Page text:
Additionally what this former president did not recognize was that no matter how much I assimilated and succeeded, I will always be seen as a foreigner, i.e. someone who doesn’t belong here. I once had a former co-worker on campus who told me that “true” Americans spoke English. I was floored by what she said and didn’t know how to counter her assertion. What I wanted to say was that my grandmother who hardly spoke a word of English was a true American, who was widowed at a young age, raised a family of five children and worked in the sweatshops of Boston’s Chinatown. Her inability to speak English didn’t make her less of an American. Most likely she wouldn’t have had the time to learn English as she was working backbreaking hours to support her family or there were no such classes offered to Asian immigrants like my grandmother who was living with the on-going repercussions of Pearl Harbor and anti-Japanese fervor. Of course the ridiculousness was that my family is Chinese but stereotyping has a way of lumping people together without differentiating.

I ended our conversation by asking him if he, a White male, was to become a minority in the US, would he be willing to learn another language, e.g. Spanish or assimilate into the new culture by adopting its customs and habits. He definitively said that he would, as it would be fair to do so. In that moment I didn’t have the heart or the “cojones” to tell him, “Sir, you are the minority.” What he didn’t seem to realize that the so-called minority, i.e. people of color had just over took the birth rate in California and now were just over 50%. Was he learning Spanish? Was he celebrating Dios de los Muertos as his own?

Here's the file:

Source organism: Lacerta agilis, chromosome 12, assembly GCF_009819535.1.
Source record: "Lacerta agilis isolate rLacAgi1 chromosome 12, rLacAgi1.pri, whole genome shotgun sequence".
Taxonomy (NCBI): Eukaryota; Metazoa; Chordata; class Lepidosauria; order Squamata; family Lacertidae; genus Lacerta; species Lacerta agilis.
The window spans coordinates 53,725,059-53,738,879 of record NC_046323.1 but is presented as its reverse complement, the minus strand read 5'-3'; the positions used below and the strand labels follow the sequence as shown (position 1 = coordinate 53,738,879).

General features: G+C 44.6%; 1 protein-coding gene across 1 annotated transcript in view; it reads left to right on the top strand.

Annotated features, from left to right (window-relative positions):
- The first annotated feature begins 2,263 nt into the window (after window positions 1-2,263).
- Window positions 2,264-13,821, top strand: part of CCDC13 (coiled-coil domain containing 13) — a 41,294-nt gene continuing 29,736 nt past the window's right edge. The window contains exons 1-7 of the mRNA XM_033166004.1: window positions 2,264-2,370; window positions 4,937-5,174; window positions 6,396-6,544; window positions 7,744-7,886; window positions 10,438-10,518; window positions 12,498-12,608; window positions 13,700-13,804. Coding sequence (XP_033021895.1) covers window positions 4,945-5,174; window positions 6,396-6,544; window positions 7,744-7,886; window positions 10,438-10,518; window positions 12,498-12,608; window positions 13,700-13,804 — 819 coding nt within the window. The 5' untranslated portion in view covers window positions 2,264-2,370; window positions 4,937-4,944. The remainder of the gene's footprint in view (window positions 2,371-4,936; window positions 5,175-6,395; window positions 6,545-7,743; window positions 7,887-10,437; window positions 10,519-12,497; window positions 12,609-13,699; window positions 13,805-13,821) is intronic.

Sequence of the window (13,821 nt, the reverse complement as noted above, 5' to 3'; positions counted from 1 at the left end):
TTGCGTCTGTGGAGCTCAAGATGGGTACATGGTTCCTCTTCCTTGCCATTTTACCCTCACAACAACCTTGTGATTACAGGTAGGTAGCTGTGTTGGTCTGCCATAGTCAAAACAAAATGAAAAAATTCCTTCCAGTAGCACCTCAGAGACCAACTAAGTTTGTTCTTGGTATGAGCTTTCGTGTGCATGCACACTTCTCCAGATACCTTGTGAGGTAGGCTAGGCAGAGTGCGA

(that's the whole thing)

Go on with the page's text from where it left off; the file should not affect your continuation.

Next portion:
Even though this conversation was over ten years ago and the demographics have definitely changed in California, Santa Barbara and Westmont, the experiences of many students of color, and faculty and staff of color are still painful and marginalizing. Add to it that speakers, programs and such are still dominated by White males at the college and it’s 2015. Then there continues to be glaring lack of racial diversity at the highest levels of leadership in at the college as well as faculty hires when it comes to African-Americans and Latinos/Hispanics.

Westmont College could either go the way of South Africa in the days of Apartheid or become a campus that truly embraces their collective future as being diverse in all the ways that’s broad and deep. By removing institutional barriers based on race, gender, sexuality, and socioeconomic class, those who work, serve and learn at Westmont College may take full advantage and make use of their God-given gifts and talents that exist among them. In the end, the hope and desire is that as individuals and in community they are better able to contribute to society and the world with imagination and innovation as the Creator intended from the beginning.

Written by Elena Yee

January 22, 2015

Director for Intercultural Programs 2002-2011

Coordinator for Student Ministries and Missions 2000-2002